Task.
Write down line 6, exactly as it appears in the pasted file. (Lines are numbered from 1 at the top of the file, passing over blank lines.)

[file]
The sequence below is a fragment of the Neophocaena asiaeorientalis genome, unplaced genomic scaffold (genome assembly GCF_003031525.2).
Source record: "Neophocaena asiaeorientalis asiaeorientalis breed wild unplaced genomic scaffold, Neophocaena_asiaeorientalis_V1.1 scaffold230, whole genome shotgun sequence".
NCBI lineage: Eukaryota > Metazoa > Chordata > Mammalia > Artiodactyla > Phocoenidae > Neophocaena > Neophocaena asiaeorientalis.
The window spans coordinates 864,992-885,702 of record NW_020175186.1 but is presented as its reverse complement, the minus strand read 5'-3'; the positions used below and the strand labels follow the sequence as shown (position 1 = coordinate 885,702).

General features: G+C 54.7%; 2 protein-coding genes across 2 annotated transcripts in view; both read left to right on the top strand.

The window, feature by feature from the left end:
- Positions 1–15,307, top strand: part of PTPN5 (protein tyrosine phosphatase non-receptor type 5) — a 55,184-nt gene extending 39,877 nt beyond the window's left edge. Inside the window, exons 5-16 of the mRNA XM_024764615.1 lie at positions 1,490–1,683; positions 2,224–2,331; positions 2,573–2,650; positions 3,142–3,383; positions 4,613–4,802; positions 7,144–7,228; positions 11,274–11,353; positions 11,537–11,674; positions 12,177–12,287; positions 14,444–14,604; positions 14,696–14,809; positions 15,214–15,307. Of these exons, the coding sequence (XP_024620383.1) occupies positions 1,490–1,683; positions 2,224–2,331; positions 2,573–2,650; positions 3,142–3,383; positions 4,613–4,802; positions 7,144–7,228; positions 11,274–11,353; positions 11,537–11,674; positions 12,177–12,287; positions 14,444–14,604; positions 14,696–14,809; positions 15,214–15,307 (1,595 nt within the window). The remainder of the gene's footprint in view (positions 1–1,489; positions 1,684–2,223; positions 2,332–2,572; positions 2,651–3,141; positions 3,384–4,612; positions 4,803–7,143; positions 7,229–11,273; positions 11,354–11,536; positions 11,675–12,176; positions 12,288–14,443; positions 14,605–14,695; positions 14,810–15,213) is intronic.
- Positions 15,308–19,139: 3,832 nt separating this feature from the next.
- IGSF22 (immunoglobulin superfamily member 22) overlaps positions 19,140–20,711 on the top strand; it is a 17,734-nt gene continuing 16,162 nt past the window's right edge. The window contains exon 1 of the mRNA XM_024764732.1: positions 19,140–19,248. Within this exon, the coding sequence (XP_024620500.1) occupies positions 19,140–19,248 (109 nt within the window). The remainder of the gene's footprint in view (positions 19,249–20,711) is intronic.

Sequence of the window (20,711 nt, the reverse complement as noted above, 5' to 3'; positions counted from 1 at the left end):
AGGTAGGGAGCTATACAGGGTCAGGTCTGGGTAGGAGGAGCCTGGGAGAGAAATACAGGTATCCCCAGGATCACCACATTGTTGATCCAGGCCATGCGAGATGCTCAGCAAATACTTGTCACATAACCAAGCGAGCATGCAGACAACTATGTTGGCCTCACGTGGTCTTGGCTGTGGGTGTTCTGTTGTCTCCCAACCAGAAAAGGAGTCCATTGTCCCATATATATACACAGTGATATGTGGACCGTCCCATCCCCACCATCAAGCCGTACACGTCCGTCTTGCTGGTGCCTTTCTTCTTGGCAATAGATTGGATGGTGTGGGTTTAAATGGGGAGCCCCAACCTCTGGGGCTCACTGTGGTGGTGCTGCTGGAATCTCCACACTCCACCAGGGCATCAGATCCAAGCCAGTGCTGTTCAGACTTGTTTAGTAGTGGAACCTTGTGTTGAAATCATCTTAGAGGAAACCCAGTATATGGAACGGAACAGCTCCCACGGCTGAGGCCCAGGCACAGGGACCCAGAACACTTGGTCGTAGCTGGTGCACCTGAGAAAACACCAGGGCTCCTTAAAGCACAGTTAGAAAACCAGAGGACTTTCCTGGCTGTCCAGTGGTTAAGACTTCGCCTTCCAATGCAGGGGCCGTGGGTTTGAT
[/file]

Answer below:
The window, feature by feature from the left end: